Well, there goes Gawker again. The day before yesterday, the digital scandal rag published an article “outing” the male CFO of Conde Nast (owner of Wired Magazine, Ars Technica, etc.) for hiring a male escort. The escort, unhappily enough, attempted to blackmail the financial officer to use his political connections on his behalf in a legal case (after Ted Cruz was apparently unable to help him), and this ended up resulting in the Gawker article.
In the wake of the controversy over the post, Nick Denton announced that Gawker was pulling the article. Denton writes:
We are proud of running stories that others shy away from, often to preserve relationships or access. But the line has moved. And Gawker has an influence and audience that demands greater editorial restraint.
Gawker is no longer the insolent blog that began in 2003. It does important and interesting journalism about politicians, celebrities and other major public figures. This story about the former Treasury Secretary’s brother does not rise to the level that our flagship site should be publishing.
Gawker staffer J.F. Trotter reported that the decision to remove it came after a 4-2 vote of Gawker’s management. Gawker’s unionized editorial staff, meanwhile, are upset that their non-editorial management can elect to pull an article over their objections. Former Gawker journalist Adam Weinstein (who was fired last month) has posted a lengthy essay explaining that Gawker “is short of grown-ups in the room” and is no longer the organization he originally went to work for.
Wow, what a mess. It’s certainly not surprising, in light of the ongoing lawsuit over Gawker publishing excerpts from a Hulk Hogan sex tape, that Gawker would be a little gunshy. It seems to me, though, that the appropriate time to have been gunshy over an article “outing” the financial officer of a major publishing corporation—a person who is not a public personality, to note—would have been before actually publishing the article. The information is out there now, and you can’t unring a bell.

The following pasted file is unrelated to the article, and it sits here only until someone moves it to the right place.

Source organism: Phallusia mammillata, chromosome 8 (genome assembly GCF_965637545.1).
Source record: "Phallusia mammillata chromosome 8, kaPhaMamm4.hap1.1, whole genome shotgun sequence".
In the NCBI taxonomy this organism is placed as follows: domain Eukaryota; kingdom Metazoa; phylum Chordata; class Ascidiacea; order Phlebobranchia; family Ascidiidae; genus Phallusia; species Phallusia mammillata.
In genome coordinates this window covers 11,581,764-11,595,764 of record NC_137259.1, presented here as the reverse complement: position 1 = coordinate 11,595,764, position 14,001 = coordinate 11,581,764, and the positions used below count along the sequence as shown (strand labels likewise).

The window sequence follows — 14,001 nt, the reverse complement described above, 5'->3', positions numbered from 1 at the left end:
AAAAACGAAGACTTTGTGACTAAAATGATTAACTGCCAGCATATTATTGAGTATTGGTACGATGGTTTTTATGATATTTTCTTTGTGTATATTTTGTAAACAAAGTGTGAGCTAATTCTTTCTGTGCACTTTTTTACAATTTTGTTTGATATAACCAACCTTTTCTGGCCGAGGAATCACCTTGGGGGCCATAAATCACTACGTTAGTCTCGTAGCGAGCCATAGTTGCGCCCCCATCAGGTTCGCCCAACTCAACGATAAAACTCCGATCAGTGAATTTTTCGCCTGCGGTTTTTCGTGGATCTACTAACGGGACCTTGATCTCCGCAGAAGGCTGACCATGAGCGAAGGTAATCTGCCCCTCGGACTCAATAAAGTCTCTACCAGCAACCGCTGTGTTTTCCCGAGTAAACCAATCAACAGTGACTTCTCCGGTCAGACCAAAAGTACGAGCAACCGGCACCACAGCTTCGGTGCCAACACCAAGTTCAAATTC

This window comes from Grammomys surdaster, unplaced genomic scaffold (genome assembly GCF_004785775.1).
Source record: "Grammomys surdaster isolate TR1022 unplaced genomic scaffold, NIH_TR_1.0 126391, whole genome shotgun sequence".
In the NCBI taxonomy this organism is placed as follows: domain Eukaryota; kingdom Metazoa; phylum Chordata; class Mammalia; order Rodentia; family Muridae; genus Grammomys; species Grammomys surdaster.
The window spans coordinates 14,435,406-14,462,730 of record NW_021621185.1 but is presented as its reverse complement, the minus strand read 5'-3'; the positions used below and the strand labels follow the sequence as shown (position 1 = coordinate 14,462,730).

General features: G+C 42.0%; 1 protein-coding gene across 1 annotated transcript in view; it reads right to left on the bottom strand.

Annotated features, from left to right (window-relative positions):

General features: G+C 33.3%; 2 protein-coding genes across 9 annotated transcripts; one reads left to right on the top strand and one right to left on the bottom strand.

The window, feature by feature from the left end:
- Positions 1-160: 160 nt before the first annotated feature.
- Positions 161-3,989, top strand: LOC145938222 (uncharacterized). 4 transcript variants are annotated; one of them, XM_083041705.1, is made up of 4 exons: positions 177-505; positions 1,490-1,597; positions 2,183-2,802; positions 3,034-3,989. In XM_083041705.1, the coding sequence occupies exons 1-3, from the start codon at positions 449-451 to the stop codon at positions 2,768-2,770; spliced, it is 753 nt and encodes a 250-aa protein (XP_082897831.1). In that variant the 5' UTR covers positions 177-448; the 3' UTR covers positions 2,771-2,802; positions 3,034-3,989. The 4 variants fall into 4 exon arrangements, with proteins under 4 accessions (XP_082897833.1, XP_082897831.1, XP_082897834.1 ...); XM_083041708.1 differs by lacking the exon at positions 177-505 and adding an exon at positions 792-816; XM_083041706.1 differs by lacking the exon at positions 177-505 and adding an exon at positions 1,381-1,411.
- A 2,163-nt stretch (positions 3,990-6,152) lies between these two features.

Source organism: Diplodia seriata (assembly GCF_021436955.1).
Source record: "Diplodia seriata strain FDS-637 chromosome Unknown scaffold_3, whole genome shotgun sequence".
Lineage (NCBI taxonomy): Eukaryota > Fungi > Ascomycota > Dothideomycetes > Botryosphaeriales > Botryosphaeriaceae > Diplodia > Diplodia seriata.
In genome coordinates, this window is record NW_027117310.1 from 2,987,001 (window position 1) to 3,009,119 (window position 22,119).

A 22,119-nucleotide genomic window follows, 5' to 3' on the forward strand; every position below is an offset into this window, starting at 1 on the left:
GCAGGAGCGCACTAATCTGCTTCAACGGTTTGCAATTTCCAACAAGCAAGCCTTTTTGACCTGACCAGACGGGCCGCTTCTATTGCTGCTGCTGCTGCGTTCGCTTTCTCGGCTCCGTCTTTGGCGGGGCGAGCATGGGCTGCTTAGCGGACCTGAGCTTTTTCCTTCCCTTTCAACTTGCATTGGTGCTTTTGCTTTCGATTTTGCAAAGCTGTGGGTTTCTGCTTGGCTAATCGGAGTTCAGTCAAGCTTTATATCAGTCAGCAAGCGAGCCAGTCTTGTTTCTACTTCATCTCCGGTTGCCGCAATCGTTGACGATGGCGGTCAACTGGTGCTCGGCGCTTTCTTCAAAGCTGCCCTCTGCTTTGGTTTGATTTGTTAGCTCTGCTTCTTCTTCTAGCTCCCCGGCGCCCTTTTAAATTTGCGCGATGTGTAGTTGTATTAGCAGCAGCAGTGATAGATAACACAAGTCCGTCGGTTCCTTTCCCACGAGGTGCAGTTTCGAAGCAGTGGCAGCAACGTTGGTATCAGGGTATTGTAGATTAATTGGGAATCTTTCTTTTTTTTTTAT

Once again, I find myself returning to an essay, “Channel Markers,” written by a good friend back in 2006, in which he discussed the ephemeral nature of digital blogging and explained why taking something controversial down just isn’t a good idea. People can still find the original via Google and other caches, and if they can’t, the version of the original they remember is likely to be worse than the one you actually posted.
The best thing — the only thing — you can do is post a correction. "I said this in my last essay. I was wrong. I didn’t mean for it to go where it went. I’m sorry." If you want to absolutely make certain you acknowledge the areas you were wrong, add html
strikethroughsto highlight the areas you were mistaken in. If you need to add a correction to the essay itself, put it at the bottom next to a clearly marked edit marker.
We all make mistakes. Sometimes, you have to own your mistakes, in order to keep your credibility.
Of course, when you’re talking about Gawker, any mention of “credibility” needs to have an asterisk and the footnote “relatively speaking” attached. And it is arguable that continuing to have the information out there would do more harm than good in a few weeks after all this has blown over—though on the other hand, the person’s name will still be indelibly linked to the scandal by Google simply because of all the other articles that have since reported on the pulled article. (At least I didn’t mention his name in this one.)
In the end, this is one of the biggest problems endemic to the new digital media: you can publish something so quickly you haven’t had time to consider whether doing so was actually a good idea. If you publish in haste, you’ll probably end up retracting at leisure.